Breaking down traditions:
The “Clouds” and the “History of Peloponnesian War”
Undeniably, the ancient Greek society places a heavy emphasis on values and traditions. The two texts of the “Clouds” by Aristophanes and “History of the Peloponnesian war” by Thucydides, although contextually divergent, are actually conceptually convergent. Both texts are built around the central theme of the collapse of conventional values. While the breakdown of traditional values in the “History of the Peloponnesian war” is presented in a more metaphorical and symbolical manner, the downfall of conventional values in the “Clouds” is on a more direct basis. Although both texts essentially convey across the same solemn message that the relinquishment of traditional values leads to dire consequences, Aristophanes also implicitly challenges the authority of old values, and hopes to improve upon these traditions.
The “Clouds” by Aristophanes is a satirical play primarily concerned with the idea of new and old education. A satire is a composition or prose used to lampoon individuals or society. They usually make use of ridicules and irony for the ostensible purpose of exposing and discouraging vice or folly. In the “Clouds”, viewers are presented with a breakdown of traditionally accepted moral and ethical values, especially those that are related to education. Aristophanes is a staunch defender of old values. Through the comedy, he wishes to show his support for logical reasoning that is well rounded and grounded in practical experience. Simultaneously, Aristophanes also wants to deliver a message to the theater audiences of fifth century that certain philosophers, particularly the sophists, undermine traditional values and thus pose as a threat to Greek society. However, by deliberately satirizing the traditional model of education with the new model throughout the comedy, Aristophanes subtly suggests his belief that if a traditional system were to be left unexamined, it might lose sight of the convictions and values upon which it was founded. This also shows that Aristophanes believes the importance of criticism in the Athenian society, and that with criticism, a society can be improved upon.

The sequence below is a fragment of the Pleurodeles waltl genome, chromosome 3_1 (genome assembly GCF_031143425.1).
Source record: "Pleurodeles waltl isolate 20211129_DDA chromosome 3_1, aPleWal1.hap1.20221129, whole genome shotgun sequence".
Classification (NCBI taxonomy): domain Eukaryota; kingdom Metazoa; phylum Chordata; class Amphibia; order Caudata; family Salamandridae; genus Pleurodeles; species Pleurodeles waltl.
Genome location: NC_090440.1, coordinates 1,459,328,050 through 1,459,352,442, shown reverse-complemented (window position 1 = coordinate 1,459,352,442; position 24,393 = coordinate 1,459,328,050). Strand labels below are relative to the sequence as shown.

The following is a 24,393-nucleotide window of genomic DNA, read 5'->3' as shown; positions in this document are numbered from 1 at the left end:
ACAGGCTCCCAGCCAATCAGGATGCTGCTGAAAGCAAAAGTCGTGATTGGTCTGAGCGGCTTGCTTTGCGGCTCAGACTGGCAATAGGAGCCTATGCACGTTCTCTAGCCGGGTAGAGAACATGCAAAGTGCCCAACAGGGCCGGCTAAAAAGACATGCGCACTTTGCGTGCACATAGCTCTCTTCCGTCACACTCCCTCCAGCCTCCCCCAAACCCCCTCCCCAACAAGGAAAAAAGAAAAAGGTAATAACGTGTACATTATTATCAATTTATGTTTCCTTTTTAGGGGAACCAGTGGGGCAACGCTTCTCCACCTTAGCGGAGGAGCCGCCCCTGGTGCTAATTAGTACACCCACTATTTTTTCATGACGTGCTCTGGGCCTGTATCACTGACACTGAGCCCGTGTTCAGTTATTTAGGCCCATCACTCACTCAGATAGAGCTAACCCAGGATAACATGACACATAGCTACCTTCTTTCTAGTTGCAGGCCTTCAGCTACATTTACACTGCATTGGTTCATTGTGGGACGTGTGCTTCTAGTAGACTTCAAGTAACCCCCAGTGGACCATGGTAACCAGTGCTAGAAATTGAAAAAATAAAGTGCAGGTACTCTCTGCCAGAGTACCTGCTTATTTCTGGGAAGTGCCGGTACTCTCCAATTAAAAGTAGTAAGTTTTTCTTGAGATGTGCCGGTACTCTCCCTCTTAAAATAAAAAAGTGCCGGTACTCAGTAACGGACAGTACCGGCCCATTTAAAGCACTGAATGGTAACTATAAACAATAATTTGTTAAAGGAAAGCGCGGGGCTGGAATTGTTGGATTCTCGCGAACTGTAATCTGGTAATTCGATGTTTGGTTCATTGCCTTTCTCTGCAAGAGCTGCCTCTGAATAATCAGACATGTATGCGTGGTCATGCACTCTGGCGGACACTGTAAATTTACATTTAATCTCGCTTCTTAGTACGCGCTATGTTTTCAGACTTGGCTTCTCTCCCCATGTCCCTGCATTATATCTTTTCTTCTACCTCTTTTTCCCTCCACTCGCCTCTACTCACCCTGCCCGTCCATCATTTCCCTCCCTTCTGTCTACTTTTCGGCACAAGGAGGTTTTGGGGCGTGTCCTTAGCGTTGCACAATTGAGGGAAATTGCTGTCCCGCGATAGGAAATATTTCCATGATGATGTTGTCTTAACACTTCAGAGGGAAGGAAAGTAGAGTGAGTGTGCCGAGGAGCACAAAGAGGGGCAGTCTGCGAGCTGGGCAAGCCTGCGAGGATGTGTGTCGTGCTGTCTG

In comparison to “The History of the Peloponnesian War,” there are distinctions between the ways in which traditional values are broken down. In the latter, the Mytilenian debate and the Melian dialogues are based on the war between Athens and its empire against the Peloponnesian League led by Sparta. It is more concerned with the ethics of war and punishments rather than education in “The Clouds”. Warring sparks are ignited in the light of self-interest, as the Spartans fear the growth of the Athenian power. Many moral judgments, as dire consequences of the wars, are debated upon. There are increasing political and ethical confusions in Athens as a result of the revolt of the Mytilenians and the neutral position take up by the Melians. In the 2nd Mytilenian debate, the Athenians argue over the unprecedented brutality of their actions and some become hesitant about the hurried decision to kill and enslave the citizens of Mytileans. Democracy is an important concept for the Greeks. In Cleon’s speech, however, he begins by questioning the worth of democracy and this instigates a breakdown in the traditional values. “Personally I have had occasions often enough already to observe that a democracy is incapable of governing others, and I am all the more convinced of this when I see how you are now changing your minds about the Mytilenians.” (Thuy 3. 37) Cleon believes that it is part of human nature to revere the strong and take advantage of the weak, and hence he pushes for the punishment of the Mytilenians. In his speech, Cleon also employs the art of rhetoric. He stresses that the Mytilenian are more than guilty and consequently deserve the punishment since they are “calculated aggressors” (Thuy 36.13). Hence, Cleon suggests that the Mytilenians...
Cited: * Aristophanes, and Alan Sommerstein. “The Clouds” Lysistrata And Other Plays.Penguin Classics, 2002. Print.
* Thucydides, and Rex Warner. History of the Peloponnesian War. London, England:Penguin Group, 1972. Print.
* Schironi, Francesca. “Thucydides’ Social Theory (Athenian Plague & Corcyra); The Melian Dialogue.” Classical Civilization 101 Lecture. Ann Arbor, Michigan. November 8, 2011
* Schironi, Francesca. “Philosophy, Scientific Enquiry and the Greek Artistic Canon” Classical Civilization 101 Lecture. Ann Arbor, Michigan. November 29, 2011
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